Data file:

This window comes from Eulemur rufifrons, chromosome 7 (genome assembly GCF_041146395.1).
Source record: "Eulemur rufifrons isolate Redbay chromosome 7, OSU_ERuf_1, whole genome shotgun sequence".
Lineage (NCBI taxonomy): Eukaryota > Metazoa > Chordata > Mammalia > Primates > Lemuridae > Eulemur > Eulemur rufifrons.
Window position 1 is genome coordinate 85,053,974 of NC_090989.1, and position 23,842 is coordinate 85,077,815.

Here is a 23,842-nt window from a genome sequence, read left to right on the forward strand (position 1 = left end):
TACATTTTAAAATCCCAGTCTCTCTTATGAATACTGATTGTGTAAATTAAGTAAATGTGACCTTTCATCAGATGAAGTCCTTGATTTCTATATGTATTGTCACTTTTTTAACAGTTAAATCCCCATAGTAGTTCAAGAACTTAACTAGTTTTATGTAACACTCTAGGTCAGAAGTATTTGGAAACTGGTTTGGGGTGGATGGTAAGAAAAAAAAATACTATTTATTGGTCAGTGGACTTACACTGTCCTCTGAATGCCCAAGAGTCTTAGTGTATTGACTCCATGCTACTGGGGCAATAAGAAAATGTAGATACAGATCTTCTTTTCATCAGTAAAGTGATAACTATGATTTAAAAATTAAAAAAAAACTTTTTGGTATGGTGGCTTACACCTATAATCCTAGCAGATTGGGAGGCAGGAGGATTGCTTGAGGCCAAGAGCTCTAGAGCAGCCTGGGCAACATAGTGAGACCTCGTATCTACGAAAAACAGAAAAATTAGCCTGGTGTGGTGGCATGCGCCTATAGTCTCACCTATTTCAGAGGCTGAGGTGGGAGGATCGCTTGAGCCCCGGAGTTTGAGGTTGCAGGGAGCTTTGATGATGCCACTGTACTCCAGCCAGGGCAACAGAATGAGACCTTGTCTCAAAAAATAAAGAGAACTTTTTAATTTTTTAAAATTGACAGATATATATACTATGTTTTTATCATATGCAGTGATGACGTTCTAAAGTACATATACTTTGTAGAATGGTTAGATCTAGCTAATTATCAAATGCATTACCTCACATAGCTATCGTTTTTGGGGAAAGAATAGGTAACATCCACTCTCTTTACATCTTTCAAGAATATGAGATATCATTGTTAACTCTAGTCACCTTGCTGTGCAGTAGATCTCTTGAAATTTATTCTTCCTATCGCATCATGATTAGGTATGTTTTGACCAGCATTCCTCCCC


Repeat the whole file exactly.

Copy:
This window comes from Eulemur rufifrons, chromosome 7 (genome assembly GCF_041146395.1).
Source record: "Eulemur rufifrons isolate Redbay chromosome 7, OSU_ERuf_1, whole genome shotgun sequence".
Lineage (NCBI taxonomy): Eukaryota > Metazoa > Chordata > Mammalia > Primates > Lemuridae > Eulemur > Eulemur rufifrons.
Window position 1 is genome coordinate 85,053,974 of NC_090989.1, and position 23,842 is coordinate 85,077,815.

Here is a 23,842-nt window from a genome sequence, read left to right on the forward strand (position 1 = left end):
TACATTTTAAAATCCCAGTCTCTCTTATGAATACTGATTGTGTAAATTAAGTAAATGTGACCTTTCATCAGATGAAGTCCTTGATTTCTATATGTATTGTCACTTTTTTAACAGTTAAATCCCCATAGTAGTTCAAGAACTTAACTAGTTTTATGTAACACTCTAGGTCAGAAGTATTTGGAAACTGGTTTGGGGTGGATGGTAAGAAAAAAAAATACTATTTATTGGTCAGTGGACTTACACTGTCCTCTGAATGCCCAAGAGTCTTAGTGTATTGACTCCATGCTACTGGGGCAATAAGAAAATGTAGATACAGATCTTCTTTTCATCAGTAAAGTGATAACTATGATTTAAAAATTAAAAAAAAACTTTTTGGTATGGTGGCTTACACCTATAATCCTAGCAGATTGGGAGGCAGGAGGATTGCTTGAGGCCAAGAGCTCTAGAGCAGCCTGGGCAACATAGTGAGACCTCGTATCTACGAAAAACAGAAAAATTAGCCTGGTGTGGTGGCATGCGCCTATAGTCTCACCTATTTCAGAGGCTGAGGTGGGAGGATCGCTTGAGCCCCGGAGTTTGAGGTTGCAGGGAGCTTTGATGATGCCACTGTACTCCAGCCAGGGCAACAGAATGAGACCTTGTCTCAAAAAATAAAGAGAACTTTTTAATTTTTTAAAATTGACAGATATATATACTATGTTTTTATCATATGCAGTGATGACGTTCTAAAGTACATATACTTTGTAGAATGGTTAGATCTAGCTAATTATCAAATGCATTACCTCACATAGCTATCGTTTTTGGGGAAAGAATAGGTAACATCCACTCTCTTTACATCTTTCAAGAATATGAGATATCATTGTTAACTCTAGTCACCTTGCTGTGCAGTAGATCTCTTGAAATTTATTCTTCCTATCGCATCATGATTAGGTATGTTTTGACCAGCATTCCTCCCC